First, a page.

Since Ma and his posse — and many other politicians and businesspeople — are always talking about Taiwan needing to follow international or global trends, why not follow the example set by the US or South Korea and not ratify the service trade agreement?
Or how about returning to the negotiating table, with greater public input and oversight?
Credibility is earned by keeping your word, but also by being willing to admit when you have made a mistake and trying to rectify the problem. Credibility is lost when you continue to go full speed ahead into the rocks, ignoring others’ advice or warnings.
For the Chinese Communist Party (CCP), China’s “century of humiliation” is the gift that keeps on giving. Beijing returns again and again to the theme of Western imperialism, oppression and exploitation to keep stoking the embers of grievance and resentment against the West, and especially the US. However, the People’s Republic of China (PRC) that in 1949 announced it had “stood up” soon made clear what that would mean for Chinese and the world — and it was not an agenda that would engender pride among ordinary Chinese, or peace of mind in the international community. At home, Mao Zedong (毛澤東) launched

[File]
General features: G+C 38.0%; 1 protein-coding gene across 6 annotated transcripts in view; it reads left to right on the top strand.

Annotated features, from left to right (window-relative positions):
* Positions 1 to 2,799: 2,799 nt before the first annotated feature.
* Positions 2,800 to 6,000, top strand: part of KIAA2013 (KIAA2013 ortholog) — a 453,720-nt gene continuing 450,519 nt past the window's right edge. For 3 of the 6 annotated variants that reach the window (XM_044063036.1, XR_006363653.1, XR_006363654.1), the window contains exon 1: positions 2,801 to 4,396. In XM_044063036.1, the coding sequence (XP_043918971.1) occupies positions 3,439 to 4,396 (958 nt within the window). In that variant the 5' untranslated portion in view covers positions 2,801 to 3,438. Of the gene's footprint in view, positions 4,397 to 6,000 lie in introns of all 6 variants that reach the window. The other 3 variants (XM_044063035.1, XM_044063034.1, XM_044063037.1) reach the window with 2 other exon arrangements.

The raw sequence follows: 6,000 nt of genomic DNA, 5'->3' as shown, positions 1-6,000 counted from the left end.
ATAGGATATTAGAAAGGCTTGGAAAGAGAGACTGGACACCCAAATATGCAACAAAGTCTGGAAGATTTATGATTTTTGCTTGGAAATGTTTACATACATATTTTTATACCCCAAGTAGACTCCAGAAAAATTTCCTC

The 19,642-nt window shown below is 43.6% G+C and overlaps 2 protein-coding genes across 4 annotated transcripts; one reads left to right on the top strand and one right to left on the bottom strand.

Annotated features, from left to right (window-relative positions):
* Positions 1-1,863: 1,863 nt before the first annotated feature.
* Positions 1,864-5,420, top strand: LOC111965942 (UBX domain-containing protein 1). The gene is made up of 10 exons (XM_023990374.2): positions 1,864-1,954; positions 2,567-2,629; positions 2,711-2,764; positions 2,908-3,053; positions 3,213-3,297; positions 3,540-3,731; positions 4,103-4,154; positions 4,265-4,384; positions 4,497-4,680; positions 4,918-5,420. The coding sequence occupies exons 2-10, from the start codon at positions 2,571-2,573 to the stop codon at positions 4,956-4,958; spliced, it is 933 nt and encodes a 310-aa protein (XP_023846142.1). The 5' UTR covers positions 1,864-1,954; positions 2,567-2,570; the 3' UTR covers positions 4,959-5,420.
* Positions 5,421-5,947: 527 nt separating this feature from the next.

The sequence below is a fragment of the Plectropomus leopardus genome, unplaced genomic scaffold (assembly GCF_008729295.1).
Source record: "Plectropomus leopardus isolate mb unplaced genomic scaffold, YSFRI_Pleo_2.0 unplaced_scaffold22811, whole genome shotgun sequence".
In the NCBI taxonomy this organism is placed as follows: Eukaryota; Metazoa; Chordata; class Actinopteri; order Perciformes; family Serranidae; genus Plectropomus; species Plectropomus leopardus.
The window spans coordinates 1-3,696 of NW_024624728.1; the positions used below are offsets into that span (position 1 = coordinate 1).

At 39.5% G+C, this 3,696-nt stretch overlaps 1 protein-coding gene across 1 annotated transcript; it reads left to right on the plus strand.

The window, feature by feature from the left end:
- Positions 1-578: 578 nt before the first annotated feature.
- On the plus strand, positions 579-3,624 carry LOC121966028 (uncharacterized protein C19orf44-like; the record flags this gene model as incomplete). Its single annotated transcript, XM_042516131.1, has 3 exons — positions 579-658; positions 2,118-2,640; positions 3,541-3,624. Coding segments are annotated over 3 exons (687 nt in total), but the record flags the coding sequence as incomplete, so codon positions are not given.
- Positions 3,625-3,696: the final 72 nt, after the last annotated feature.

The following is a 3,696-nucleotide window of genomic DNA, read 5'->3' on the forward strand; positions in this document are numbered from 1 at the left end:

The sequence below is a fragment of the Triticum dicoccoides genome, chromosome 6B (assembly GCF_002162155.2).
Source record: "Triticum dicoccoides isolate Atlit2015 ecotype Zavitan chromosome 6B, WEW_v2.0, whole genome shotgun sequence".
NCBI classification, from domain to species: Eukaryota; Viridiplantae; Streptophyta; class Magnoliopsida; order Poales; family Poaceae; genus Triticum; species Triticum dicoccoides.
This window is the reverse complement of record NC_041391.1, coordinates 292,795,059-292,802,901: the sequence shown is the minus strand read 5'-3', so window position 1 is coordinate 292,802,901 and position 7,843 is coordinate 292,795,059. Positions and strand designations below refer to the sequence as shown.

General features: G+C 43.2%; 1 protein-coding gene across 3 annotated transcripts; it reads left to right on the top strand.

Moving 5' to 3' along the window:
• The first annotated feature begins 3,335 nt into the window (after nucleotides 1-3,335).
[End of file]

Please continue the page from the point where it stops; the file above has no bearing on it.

The restructuring of supply chains, particularly in the semiconductor industry, was an essential part of discussions last week between Taiwan and a US delegation led by US Undersecretary of State for Economic Growth, Energy and the Environment Keith Krach. It took precedent over the highly anticipated subject of bilateral trade partnerships, and Taiwan Semiconductor Manufacturing Co (TSMC) founder Morris Chang’s (張忠謀) appearance on Friday at a dinner hosted by President Tsai Ing-wen (蔡英文) for Krach was a subtle indicator of this. Chang was in photographs posted by Tsai on Facebook after the dinner, but no details about their discussions were disclosed. With
Astride an ascended economy and military, with global influence nearing biblical proportions, Xi Jinping (習近平) — general secretary of the Chinese Communist Party (CCP), chairman of the Central Military Commission and president of the People’s Republic of China — is faithfully heralded, in deeds and imagery, as a benevolent lord, determined to “build a community of common destiny for all mankind.” Rather than leading humanity to this Shangri-La through inspirational virtue a la Mahatma Gandhi or Abraham Lincoln, the CCP prefers a micromanagement doctrine of socialism with Chinese characteristics as the guiding light. A doctrine of Marxist orthodoxy transplanted under a canvas
On Sept. 8, at the high-profile Ketagalan security forum, President Tsai Ing-wen (蔡英文) urged countries to deal with the China challenge. She said: “It is time for like-minded countries, and democratic friends in the Indo-Pacific region and beyond, to discuss a framework to generate sustained and concerted efforts to maintain a strategic order that deters unilateral aggressive actions.” The “Taiwan model” to deal with the COVID-19 pandemic provides an alternative to China’s authoritarian way of handling it. Taiwan’s response to the health crisis has made it evident that countries across the world have much to learn from Taiwan’s best practices and if